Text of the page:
TRANSACTIONS BOWMAN EXPANDS TEXAS OPERATIONS THROUGH ACQUISITION OF HOUSTON AND SAN ANTONIO BASED TERRA ASSOCIATES, INC. Bowman Consulting Group Ltd. announced it had entered into a definitive purchase agreement for the acquisition of Terra Associates, Inc. Headquartered in Houston, Texas, Terra delivers civil design and engineering solutions to clients focused on traffic and transportation planning, water-wastewater solutions, landscape and irrigation systems, office and industrial facilities, and multi-family development. Under the continuing leadership of Vickie Henkel, Terra’s staff of more than 30 professionals work from offices in Houston and San Antonio for both public and private sector clients. In connection with their water-wastewater practice, Terra serves in the role of district engineer for several Texas-based Municipal Utility Districts. “Terra is a company with a 40-year heritage of serving eastern Texas,” said Gary Bowman, CEO of Bowman. “The leadership of Terra has surrounded themselves with a team of committed and energetic professionals who will all be great additions to Bowman. We have been intent on growing our Texas operations and this acquisition, following closely on the heels of our acquisition of 1519 Surveying, fortifies Bowman’s presence in the Lone Star state. Terra’s experience in commercial site work,

transportation design, and utility district services are highly complementary to our portfolio of services and align with our growth plans and evolving market demand.” “Choosing to join Bowman was an easy decision,” saidVickieHenkel, CEOofTerra. “Bowman’s approach to growth is very exciting to all of us at Terra. We’ve gotten to know the leadership at Bowman over the course of the acquisition process and we all feel very comfortable with the decision. Their commitment to helping our leadership and staff grow without changing the core of who we are is a big part of what makes us excited about this opportunity. The opportunity to be a part of an entrepreneurial public company is both exciting and energizing.” The acquisition, which the company expects to be immediately accretive, was financed with a combination of cash, seller financing, and stock. The company expects the Terra acquisition to initially contribute approximately $5.5 million of annualized net service billing. “We are continuing to execute on our commitment to growth at a reasonable price,” said Bruce Labovitz, Bowman’s CFO. “This will be our last acquisition in 2021, and it brings our annualized acquired revenue for the year to approximately $36 million. The Terra acquisition is within our target multiple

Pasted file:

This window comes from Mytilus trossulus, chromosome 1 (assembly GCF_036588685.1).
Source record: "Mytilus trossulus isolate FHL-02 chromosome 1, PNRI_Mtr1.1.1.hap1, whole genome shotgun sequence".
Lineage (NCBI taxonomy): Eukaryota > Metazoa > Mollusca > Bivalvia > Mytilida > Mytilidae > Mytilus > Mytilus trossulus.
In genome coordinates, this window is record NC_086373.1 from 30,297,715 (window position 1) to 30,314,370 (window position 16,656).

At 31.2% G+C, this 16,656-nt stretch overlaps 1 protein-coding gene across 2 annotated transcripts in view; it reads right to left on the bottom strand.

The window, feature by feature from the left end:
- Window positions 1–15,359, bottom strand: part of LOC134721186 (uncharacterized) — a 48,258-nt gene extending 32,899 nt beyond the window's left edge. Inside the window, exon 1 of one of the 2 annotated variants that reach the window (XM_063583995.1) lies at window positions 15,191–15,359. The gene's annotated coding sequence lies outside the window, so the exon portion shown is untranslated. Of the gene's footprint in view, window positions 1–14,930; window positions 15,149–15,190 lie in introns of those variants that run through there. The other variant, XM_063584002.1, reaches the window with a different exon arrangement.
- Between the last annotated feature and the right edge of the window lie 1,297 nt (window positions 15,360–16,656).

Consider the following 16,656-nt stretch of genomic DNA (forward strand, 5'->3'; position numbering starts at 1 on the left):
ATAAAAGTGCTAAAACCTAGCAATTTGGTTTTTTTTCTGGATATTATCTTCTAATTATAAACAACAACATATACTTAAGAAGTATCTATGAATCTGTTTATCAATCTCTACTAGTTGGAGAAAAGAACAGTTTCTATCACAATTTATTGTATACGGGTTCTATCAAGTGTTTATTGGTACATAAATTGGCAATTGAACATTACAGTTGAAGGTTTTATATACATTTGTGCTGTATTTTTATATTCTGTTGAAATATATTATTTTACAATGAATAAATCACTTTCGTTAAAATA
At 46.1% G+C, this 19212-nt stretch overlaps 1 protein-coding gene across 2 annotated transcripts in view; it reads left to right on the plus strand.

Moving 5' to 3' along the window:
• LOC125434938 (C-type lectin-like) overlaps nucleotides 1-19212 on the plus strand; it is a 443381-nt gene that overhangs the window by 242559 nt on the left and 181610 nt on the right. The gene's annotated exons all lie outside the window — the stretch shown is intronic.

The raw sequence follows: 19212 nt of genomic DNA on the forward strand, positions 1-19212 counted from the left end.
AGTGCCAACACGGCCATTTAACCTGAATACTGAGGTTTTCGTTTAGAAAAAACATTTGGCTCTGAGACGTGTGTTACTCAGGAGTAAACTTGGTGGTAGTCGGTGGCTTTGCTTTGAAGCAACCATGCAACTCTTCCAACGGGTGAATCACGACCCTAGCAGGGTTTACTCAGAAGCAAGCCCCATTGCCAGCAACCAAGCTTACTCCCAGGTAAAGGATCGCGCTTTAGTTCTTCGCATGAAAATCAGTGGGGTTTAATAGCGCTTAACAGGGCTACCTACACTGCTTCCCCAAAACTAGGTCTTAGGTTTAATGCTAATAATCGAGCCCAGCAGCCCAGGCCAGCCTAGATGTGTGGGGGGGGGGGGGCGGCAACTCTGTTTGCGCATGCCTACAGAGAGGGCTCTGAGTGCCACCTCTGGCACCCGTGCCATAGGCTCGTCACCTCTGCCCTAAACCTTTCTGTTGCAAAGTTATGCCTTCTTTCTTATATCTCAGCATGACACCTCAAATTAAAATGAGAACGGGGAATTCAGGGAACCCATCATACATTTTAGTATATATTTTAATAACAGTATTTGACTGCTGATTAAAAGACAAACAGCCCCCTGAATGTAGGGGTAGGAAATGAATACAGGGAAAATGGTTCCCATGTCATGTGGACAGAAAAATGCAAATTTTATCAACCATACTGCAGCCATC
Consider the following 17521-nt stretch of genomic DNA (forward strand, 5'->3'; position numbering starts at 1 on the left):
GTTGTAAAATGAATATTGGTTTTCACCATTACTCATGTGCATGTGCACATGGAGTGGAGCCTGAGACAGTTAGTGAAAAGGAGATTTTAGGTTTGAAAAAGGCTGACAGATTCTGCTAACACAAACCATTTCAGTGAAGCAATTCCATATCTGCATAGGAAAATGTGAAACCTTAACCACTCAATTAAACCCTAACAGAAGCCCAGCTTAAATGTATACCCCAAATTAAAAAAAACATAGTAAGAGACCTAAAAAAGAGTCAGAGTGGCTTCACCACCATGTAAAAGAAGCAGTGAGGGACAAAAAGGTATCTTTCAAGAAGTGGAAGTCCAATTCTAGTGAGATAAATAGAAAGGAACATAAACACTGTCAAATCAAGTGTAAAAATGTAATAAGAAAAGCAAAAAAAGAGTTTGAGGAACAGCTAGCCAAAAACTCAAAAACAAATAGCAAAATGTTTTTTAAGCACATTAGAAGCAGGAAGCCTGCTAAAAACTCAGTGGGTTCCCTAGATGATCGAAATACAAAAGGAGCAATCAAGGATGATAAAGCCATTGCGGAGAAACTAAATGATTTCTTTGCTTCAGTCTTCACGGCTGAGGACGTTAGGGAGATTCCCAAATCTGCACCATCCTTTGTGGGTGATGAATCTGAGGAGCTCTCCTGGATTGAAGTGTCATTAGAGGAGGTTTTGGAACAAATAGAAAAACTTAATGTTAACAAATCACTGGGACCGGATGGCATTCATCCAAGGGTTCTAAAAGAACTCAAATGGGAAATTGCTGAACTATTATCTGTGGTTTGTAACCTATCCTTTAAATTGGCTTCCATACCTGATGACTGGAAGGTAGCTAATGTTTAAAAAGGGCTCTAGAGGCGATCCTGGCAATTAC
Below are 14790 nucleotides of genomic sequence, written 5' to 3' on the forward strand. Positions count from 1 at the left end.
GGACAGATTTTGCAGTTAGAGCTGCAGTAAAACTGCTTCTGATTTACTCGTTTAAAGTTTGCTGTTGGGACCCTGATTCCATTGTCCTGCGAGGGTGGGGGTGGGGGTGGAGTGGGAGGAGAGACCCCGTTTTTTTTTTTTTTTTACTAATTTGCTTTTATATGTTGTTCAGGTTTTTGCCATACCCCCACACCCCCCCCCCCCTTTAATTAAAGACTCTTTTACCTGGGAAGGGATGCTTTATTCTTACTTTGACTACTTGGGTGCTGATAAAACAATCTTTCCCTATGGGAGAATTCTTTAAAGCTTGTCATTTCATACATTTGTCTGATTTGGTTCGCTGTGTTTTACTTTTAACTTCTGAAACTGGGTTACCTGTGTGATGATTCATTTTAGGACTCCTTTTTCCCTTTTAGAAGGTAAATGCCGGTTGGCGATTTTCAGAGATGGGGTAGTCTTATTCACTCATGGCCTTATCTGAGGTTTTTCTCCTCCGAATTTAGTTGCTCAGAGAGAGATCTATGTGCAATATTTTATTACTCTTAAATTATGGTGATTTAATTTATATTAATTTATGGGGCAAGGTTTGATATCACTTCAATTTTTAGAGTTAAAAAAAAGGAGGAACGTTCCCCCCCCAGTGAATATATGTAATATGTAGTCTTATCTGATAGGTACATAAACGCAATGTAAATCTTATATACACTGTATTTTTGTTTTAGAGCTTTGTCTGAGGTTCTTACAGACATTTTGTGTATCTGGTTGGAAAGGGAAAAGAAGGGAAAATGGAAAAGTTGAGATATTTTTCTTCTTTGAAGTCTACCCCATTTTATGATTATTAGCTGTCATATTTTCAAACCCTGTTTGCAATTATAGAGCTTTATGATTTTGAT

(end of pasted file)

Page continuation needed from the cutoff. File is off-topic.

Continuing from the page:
range and it meets all of our objectives for operating performance metrics. As is our practice, we will provide more detailed information on M&A activities and pipeline in connection with scheduled quarterly communications.” Terra has provided civil engineering, surveying, economical design, project management and permitting services for multi-family, retail developments, office/ industrial projects, and municipalities for over fortyyears. During its award-winning history, the company has added traffic engineering, landscape architecture and irrigation design services. With multiple certifications including LEED, Texas HUB, and SBE, Terra’s team of more than 30 professionals work every day to exceed client expectations for reliability and innovation. Headquartered in Reston, Virginia, Bowman is an engineering services firm delivering innovative infrastructure solutions to customers who own, develop, and maintain the built environment. With 950 employees and more than 35 offices throughout the United Sates, Bowman provides a variety of planning, engineering, construction management, commissioning, environmental consulting, geomatics, survey, land procurement and other technical services to customers operating in a diverse set of regulated end markets.

7. Get more fuel efficient vehicles. Does everyone really need to commute in F-250s and 6.2 liter Denalis? Even though I love some of these fuel-guzzlers myself, smaller hybrid and electric-powered vehicles may be in order now. There is always something you can do to improve your bottom line. Now is the time to do it, if there ever was such a time! Mark Zweig is Zweig Group’s chairman and founder. Contact him at “If it hasn’t hit you already, all of us are eventually going to face rising costs for labor, office space, software, insurance, and everything else. And these cost increases will unquestionably affect your profitability.”

MARK ZWEIG, from page 11

4. Take a fresh look at individual staff utilization. Two things I want you to look at in particular: First is design and technical staff who are low utilization-wise when you have record high workloads. That tells you something. No one wants them on their jobs. And secondly, you need to take a hard look at overhead staff that got added when the company was making record profits. Some companies sure seemed to load up on all kinds of expensive non- billable staff at the highest levels in the last few years. 5. Change your bonus plan. Maybe you should take a fresh look at it to see if you need to more directly tie firm performance to individual bonuses. You want everyone to understand that bonuses come only from profits, and aren’t just part of their “deal” regardless of how the firm performs profit-wise. 6. Lower utilities usage. Get an energy audit. Figure out how you can reduce your utility costs. They are going up quickly, and not looking at this expense – even though it isn’t a huge percentage of revenue – could hurt your profitability.